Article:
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Results from TANF Drug Testing Proposal Questioned

Critics say a bill before the West Virginia Legislature to require drug testing of some welfare recipients won't produce the results supporters say it will. (Dan Heyman)
Critics say a bill before the West Virginia Legislature to require drug testing of some welfare recipients won't produce the results supporters say it will. (Dan Heyman)
March 9, 2016

CHARLESTON, W.Va. - Critics say requiring West Virginia welfare recipients to pass drug tests won't produce the results supporters say they will - but a bill to do just that is before the Legislature.

Senate Bill 6 could require drug testing for some new Temporary Assistance to Needy Families clients. Its opponents have said real-world experience shows it wouldn't reduce costs or cut welfare rolls. According to federal figures, none of 12 similar programs in other states produced savings. After testing thousands of welfare recipients, the programs only found a handful of drug abusers.

Former long-time public defense lawyer Dave McMahon said the bill is based on the mistaken impression that poor people do more drugs. He said that didn't match what he saw in three decades of seeing clients who were on public assistance.

"One person who showed up apparently intoxicated on any drug. Why is that? The answer is really very straightforward," McMahon said. "They don't have any money."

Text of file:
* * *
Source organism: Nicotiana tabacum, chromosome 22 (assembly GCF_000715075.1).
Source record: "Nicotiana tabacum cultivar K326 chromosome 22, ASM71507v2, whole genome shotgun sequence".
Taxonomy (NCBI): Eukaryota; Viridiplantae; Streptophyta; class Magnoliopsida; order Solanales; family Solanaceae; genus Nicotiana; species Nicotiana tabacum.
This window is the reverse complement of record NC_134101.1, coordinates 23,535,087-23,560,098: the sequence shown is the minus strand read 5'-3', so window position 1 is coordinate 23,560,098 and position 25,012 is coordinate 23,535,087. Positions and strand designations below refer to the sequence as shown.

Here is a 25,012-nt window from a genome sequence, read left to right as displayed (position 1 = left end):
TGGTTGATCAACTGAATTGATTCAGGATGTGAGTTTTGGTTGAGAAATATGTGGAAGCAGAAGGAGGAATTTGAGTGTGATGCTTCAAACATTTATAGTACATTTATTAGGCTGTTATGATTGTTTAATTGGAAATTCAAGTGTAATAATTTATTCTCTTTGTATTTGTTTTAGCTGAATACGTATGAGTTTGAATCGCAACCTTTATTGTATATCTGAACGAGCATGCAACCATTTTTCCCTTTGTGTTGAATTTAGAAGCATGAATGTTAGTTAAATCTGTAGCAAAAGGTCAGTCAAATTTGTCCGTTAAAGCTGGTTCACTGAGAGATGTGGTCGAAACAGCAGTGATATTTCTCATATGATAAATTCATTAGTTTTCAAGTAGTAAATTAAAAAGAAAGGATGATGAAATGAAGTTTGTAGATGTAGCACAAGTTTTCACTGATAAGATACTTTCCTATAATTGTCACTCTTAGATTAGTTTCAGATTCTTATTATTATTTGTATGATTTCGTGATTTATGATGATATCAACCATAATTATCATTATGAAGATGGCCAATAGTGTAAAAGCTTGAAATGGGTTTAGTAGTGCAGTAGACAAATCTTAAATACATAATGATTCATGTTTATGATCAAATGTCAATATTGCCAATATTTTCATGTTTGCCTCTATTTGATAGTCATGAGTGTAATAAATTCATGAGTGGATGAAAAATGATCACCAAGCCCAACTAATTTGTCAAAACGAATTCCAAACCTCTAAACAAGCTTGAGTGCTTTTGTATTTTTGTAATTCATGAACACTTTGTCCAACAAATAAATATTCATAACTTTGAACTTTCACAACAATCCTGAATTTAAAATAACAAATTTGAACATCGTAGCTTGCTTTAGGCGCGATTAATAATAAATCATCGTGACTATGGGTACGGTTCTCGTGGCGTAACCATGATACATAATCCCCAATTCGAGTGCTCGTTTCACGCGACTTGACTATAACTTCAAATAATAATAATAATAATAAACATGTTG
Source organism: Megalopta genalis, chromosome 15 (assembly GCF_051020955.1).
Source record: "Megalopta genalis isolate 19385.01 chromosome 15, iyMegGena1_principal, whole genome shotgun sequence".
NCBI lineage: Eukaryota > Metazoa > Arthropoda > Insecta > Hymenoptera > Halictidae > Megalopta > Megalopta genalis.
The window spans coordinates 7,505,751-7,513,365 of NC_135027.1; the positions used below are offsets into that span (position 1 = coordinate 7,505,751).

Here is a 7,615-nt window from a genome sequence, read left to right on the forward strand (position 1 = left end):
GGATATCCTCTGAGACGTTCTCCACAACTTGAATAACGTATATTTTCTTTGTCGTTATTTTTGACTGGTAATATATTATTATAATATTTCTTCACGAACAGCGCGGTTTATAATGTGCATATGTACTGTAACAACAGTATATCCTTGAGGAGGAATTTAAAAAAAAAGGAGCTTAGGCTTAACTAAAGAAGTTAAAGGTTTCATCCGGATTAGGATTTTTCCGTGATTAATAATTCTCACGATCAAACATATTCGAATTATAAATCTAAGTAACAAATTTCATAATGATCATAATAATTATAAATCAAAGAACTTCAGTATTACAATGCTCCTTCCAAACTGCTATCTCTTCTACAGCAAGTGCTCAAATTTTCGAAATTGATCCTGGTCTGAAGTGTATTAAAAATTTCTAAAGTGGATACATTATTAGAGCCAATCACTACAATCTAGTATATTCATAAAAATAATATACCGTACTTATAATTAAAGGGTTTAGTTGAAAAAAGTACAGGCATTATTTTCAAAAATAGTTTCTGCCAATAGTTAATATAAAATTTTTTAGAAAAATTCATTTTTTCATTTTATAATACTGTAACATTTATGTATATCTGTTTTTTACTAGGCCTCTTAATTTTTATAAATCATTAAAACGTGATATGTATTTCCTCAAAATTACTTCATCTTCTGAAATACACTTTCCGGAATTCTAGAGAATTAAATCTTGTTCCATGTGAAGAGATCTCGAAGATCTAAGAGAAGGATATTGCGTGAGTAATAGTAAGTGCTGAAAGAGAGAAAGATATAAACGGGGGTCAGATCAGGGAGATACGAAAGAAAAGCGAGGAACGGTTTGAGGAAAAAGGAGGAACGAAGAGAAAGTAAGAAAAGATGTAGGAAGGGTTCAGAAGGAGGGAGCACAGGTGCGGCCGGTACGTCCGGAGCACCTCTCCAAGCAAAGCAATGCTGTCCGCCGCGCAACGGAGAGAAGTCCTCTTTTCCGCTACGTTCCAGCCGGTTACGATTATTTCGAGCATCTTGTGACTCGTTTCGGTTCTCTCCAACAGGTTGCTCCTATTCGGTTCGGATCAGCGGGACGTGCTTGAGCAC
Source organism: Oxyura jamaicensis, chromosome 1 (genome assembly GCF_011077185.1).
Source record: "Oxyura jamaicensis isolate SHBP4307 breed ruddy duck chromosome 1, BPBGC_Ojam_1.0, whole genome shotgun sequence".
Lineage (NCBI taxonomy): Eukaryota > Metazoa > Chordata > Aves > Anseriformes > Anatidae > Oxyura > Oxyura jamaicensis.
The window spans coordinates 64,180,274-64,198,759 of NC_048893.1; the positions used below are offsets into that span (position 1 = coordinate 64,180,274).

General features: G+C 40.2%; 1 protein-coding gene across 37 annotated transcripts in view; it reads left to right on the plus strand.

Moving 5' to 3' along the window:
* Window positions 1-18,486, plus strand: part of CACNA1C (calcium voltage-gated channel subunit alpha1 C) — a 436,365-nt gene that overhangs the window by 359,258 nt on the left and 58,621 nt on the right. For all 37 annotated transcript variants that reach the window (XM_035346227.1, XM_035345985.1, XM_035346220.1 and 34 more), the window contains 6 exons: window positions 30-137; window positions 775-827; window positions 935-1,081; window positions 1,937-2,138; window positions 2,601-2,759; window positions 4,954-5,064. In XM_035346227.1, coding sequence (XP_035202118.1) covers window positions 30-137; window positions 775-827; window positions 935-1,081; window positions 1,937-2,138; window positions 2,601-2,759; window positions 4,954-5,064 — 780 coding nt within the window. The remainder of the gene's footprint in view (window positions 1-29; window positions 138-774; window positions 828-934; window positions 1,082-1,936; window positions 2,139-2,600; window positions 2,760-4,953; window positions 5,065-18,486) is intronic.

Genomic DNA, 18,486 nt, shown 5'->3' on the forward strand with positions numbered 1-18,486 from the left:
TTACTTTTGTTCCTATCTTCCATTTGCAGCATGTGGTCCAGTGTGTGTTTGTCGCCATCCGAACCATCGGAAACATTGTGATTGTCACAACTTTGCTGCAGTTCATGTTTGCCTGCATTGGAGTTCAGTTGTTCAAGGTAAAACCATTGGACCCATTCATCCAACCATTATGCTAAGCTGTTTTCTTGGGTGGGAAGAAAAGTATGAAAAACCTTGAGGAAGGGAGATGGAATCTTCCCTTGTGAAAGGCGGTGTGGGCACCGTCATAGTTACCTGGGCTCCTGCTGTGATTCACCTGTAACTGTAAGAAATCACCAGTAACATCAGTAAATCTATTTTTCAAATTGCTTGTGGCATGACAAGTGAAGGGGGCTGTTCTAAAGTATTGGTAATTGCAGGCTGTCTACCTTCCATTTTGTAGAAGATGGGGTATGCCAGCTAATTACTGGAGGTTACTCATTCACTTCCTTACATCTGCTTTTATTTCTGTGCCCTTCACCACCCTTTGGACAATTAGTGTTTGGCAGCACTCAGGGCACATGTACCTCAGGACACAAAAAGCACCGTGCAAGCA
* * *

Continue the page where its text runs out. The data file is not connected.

With time pressure high as the legislative session nears its end, the legislation is close to final passage.

Sen. Mike Hall, R-Putnam, said he favors the bill because it could force some people who need help to get it, but he admitted it will cost more than it saves. For one thing, Hall said, people think the welfare rolls are a lot bigger than they are. He said he will sometimes ask folks about it.

" 'How many people do you think in West Virginia get a welfare check?' And they'll say, 'Three, four, 500,000,' " Hall said. "Based on the rules, it's only 6,000 to 7,000 people."

Studies have found that the rate of drug abuse for people on assistance is similar to that of the general population. Given that, said Lida Shepherd, program director for the Appalachian Center for Equality youth leadership program in Logan County. the state could better spend its time and money expanding drug treatment. She says that would do more for the families of the young people she sees in the coalfields.

"In one instance, one of their parents was struggling with drugs," she said. "They had to travel all the way to Huntington to access services. We should be pursuing more drug-recovery centers, access to higher education."

Track SB 6 at legis.state.wv.us.

Dan Heyman, Public News Service - WV